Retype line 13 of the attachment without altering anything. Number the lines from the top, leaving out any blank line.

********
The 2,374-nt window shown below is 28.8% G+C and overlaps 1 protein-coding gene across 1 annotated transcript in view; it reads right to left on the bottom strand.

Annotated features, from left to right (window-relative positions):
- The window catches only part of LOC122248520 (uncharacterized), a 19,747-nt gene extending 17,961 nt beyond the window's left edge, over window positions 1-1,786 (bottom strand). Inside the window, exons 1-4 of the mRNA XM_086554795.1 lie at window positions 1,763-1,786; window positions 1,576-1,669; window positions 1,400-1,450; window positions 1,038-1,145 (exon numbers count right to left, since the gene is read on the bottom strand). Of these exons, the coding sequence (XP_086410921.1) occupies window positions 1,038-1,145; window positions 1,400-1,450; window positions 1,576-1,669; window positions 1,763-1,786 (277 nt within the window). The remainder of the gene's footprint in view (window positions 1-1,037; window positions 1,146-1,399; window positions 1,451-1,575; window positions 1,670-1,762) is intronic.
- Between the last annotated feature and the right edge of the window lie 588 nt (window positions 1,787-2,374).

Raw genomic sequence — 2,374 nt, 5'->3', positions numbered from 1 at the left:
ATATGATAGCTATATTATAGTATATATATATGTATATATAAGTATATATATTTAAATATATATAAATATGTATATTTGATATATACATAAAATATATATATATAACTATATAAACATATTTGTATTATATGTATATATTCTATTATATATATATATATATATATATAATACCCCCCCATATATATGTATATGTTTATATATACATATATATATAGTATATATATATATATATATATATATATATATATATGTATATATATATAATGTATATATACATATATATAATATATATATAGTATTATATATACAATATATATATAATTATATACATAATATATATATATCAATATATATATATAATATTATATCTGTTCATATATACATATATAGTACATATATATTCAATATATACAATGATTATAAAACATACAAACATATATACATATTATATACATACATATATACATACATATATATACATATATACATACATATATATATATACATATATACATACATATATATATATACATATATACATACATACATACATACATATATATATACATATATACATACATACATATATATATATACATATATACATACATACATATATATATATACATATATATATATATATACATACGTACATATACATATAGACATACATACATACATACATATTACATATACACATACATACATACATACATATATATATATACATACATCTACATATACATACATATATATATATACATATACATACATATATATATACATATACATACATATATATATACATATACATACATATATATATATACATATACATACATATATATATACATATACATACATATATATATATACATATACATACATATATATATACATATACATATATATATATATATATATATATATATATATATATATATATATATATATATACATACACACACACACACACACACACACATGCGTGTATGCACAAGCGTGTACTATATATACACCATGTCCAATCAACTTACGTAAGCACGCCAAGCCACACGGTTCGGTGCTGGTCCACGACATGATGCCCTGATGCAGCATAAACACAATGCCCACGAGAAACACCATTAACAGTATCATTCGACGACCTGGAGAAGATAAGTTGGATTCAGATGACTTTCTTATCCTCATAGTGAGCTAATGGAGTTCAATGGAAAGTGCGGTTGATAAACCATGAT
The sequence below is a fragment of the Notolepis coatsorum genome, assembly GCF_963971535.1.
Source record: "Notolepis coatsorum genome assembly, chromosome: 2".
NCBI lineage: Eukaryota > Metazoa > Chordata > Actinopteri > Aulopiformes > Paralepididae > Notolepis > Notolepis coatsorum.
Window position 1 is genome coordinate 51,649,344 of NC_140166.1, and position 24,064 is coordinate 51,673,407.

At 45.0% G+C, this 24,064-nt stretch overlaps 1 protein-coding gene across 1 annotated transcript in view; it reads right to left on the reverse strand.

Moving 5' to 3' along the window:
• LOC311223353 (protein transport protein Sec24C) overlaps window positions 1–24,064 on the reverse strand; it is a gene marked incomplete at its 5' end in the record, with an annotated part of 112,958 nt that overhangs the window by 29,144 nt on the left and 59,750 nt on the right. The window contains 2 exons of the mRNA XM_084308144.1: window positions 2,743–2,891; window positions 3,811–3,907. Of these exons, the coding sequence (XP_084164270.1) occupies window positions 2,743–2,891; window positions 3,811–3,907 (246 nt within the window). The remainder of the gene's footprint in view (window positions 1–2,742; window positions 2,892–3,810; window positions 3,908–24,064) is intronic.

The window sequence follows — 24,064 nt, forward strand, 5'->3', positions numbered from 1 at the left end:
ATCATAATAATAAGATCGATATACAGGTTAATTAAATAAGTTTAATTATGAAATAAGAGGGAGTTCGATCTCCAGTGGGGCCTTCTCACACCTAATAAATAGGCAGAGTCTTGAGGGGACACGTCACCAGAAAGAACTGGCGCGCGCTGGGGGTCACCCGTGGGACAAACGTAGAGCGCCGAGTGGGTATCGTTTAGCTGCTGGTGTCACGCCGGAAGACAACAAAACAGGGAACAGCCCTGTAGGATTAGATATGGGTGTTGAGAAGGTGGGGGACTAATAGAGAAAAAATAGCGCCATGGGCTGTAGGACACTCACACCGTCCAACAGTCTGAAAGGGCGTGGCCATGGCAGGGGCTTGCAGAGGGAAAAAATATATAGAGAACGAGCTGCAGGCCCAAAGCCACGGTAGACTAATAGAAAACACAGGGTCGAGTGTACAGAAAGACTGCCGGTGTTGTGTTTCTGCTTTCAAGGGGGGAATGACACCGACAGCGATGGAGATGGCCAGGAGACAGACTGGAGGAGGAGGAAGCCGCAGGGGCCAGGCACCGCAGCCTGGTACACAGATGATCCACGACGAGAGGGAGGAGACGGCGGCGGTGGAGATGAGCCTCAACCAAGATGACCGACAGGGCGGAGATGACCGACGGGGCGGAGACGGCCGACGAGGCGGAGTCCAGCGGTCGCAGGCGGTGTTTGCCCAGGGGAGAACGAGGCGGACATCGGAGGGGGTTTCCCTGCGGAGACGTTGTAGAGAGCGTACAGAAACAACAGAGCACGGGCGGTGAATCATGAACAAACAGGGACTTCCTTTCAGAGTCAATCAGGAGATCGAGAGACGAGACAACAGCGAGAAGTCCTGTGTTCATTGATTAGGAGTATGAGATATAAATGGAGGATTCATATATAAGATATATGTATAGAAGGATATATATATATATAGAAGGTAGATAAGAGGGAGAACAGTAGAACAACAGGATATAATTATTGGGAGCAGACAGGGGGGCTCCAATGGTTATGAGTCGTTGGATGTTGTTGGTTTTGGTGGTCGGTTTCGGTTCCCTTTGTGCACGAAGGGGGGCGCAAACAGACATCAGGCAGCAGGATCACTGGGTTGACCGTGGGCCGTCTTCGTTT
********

• LOC311223353 (protein transport protein Sec24C) overlaps window positions 1–24,064 on the reverse strand; it is a gene marked incomplete at its 5' end in the record, with an annotated part of 112,958 nt that overhangs the window by 29,144 nt on the left and 59,750 nt on the right. The window contains 2 exons of the mRNA XM_084308144.1: window positions 2,743–2,891; window positions 3,811–3,907. Of these exons, the coding sequence (XP_084164270.1) occupies window positions 2,743–2,891; window positions 3,811–3,907 (246 nt within the window). The remainder of the gene's footprint in view (window positions 1–2,742; window positions 2,892–3,810; window positions 3,908–24,064) is intronic.